The past few years have witnessed a significant increase in the mobility of employees, starting the “Consumerisation of IT” trend that has led to the growing adoption of “Bring Your Own Device” or “BYOD” trend for tablets and smartphones. This has increased productivity, as mobile users have access to more information and better communication using the devices that they are most comfortable with.
As users have added business apps to access secure data within the workplace and the need to link and manage the appropriate identity has led to the emergence of today’s growing trend of “Bring Your Own Identity” or “BYOI.”
One Device, Multiple Identities
A modern tablet likely will be used for both personal and work activities; therefore, it’s essential to associate each activity with the appropriate digital identity. The IT department needs to ensure that the digital identity used to enable access to these resources is securely linked to the correct person, as well as ensure they can disable that access when appropriate. Organisations now realize that users also need a place on the mobile device for personal apps and data that can function concurrently with the work activities.
Beyond Passwords – Stronger Authentication, Less Hassle
It is becoming increasingly apparent that a user name/password is no longer an acceptable level of authentication. Fortunately, the mobile device presents a robust platform for two (or even three) factor authentication. Virtually every mobile device has one or more secure elements, such as the Universal Integrated Circuit Card (UICC,) that can be used to securely store keys and perform cryptographic operations.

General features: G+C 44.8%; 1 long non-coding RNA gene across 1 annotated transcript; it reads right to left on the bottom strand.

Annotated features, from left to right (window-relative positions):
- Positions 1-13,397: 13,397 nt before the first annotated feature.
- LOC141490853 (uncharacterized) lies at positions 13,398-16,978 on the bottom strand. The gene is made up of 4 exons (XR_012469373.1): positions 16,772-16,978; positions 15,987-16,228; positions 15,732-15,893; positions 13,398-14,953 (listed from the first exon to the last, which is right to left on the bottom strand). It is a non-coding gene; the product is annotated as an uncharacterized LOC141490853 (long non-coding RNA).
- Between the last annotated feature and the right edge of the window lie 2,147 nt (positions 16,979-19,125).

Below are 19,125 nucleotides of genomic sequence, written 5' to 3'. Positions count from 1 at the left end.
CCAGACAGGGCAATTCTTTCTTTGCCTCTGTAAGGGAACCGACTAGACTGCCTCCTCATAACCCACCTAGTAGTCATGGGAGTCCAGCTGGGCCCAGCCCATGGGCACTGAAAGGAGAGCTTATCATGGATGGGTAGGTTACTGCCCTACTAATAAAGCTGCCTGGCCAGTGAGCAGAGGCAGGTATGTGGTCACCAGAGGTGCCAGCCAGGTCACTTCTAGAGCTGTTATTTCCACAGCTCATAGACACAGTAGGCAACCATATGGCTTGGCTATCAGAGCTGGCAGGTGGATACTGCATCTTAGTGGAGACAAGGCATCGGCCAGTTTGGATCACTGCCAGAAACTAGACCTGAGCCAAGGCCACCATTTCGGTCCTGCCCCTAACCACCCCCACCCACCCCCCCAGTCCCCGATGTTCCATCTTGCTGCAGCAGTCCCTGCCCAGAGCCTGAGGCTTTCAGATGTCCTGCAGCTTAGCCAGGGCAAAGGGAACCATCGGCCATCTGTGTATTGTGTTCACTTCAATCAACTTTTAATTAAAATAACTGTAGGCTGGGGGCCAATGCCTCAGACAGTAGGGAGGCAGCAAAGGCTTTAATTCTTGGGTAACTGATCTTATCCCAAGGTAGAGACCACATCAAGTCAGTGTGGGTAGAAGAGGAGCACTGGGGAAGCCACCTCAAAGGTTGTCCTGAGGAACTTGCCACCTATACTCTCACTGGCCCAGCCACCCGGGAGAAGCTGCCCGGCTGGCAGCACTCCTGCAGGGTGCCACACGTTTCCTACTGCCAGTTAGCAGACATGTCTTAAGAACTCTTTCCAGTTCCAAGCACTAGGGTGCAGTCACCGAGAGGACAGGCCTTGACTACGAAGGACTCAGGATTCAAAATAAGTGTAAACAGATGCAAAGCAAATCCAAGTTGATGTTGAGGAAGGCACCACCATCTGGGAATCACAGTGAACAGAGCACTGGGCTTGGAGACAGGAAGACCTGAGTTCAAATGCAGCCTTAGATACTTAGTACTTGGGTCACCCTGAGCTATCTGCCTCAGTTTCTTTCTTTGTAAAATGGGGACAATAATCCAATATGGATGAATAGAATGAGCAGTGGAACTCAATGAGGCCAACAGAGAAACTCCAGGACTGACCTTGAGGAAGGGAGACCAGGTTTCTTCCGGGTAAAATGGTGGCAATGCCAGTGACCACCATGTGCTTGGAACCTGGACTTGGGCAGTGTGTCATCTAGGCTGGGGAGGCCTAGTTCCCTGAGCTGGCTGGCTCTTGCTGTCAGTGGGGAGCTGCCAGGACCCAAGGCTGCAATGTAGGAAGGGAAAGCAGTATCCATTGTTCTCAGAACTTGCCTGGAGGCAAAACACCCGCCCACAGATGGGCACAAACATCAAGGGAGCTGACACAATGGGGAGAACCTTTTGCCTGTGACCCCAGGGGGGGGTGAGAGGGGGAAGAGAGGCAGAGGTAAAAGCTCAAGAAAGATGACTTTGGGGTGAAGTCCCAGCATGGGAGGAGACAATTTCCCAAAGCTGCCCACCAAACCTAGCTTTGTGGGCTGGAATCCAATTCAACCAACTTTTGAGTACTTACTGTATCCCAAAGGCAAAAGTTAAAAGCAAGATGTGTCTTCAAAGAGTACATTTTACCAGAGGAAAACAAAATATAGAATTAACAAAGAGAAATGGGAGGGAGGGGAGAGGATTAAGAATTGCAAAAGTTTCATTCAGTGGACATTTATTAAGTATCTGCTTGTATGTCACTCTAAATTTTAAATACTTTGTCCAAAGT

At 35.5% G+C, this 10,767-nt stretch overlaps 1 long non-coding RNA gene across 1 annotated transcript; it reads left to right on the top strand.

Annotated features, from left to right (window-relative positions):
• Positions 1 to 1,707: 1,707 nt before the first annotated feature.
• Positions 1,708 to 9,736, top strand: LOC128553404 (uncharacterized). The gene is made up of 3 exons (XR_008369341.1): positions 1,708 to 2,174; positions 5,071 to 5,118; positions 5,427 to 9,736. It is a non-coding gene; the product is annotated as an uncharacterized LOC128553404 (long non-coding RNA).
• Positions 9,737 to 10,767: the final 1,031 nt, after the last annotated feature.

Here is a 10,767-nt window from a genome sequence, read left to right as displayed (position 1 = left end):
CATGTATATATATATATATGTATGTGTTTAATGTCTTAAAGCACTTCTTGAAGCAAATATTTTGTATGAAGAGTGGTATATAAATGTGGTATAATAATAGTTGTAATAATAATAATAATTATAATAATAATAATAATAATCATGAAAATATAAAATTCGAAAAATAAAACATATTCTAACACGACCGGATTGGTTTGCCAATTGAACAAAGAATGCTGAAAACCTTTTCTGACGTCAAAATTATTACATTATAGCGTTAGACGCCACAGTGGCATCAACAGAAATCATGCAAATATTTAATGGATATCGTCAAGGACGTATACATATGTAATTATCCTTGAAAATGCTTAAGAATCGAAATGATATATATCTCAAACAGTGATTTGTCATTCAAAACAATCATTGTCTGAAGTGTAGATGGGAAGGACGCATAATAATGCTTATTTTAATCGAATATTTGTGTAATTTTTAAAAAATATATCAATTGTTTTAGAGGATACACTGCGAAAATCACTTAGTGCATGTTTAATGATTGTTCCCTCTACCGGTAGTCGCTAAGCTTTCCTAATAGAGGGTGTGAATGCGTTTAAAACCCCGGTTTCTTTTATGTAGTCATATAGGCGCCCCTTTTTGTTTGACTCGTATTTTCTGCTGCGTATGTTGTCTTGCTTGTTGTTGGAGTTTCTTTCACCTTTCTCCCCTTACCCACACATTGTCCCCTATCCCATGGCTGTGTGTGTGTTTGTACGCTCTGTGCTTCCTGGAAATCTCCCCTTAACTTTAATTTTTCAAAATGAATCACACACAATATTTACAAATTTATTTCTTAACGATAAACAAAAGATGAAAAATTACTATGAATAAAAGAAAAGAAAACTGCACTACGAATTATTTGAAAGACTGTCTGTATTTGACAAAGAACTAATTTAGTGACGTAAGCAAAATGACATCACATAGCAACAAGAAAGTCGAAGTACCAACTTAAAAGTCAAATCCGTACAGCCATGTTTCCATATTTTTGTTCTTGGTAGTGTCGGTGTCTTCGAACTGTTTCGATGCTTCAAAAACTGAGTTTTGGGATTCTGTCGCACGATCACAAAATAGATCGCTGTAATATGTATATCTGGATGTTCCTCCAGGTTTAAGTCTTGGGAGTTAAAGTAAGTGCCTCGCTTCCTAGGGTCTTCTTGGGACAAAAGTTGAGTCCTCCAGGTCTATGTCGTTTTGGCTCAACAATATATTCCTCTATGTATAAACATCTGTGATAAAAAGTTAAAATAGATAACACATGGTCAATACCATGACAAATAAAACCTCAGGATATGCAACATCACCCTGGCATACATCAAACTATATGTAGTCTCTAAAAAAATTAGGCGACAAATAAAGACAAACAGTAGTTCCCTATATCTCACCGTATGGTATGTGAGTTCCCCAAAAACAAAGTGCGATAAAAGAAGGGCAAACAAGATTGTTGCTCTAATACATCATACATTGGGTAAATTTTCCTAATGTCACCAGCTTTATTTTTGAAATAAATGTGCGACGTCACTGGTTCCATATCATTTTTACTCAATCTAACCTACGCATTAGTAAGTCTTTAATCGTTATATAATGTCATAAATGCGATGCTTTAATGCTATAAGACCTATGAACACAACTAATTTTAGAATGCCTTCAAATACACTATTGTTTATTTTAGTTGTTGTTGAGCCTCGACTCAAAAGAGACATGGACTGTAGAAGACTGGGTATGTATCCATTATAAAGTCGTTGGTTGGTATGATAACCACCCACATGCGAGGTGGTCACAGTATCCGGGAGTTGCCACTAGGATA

How to Implement BYOI
Implementing BYOI requires three steps:
- Ensure that the mobile devices are manageable, either by selecting devices with management capabilities or by using third-party products
- Implement a mobile identity and credential management solution
- Select applications that leverage the credentials
Provisioning and managing identity for BYOI requires a link into the tablet for provisioning and lifecycle management, and at the same time a connection to the appropriate directory, identity and credential management software in the enterprise. A number of existing identity and credential management products have been extended to provide Over-the-Air (OTA) provisioning and lifecycle management. An identity solution for mobile must implement and manage the specific policies of the organisation.
Looking to the Future
Modern operating systems have support for device, application and identity management. Looking forward, the industry can see that the functionality operating systems provide will become richer, delivering enhanced features and better security.
While the focus this year is on managing two identities securely on one device, as the market matures, there will be a trend to support additional identities, each with its own perimeter. A person might have a second job, or want to use a suite of healthcare apps that link securely to their healthcare provider. In each of these cases, the device holder will want to enable a set of apps to use a strongly authenticated identity that is separate from others.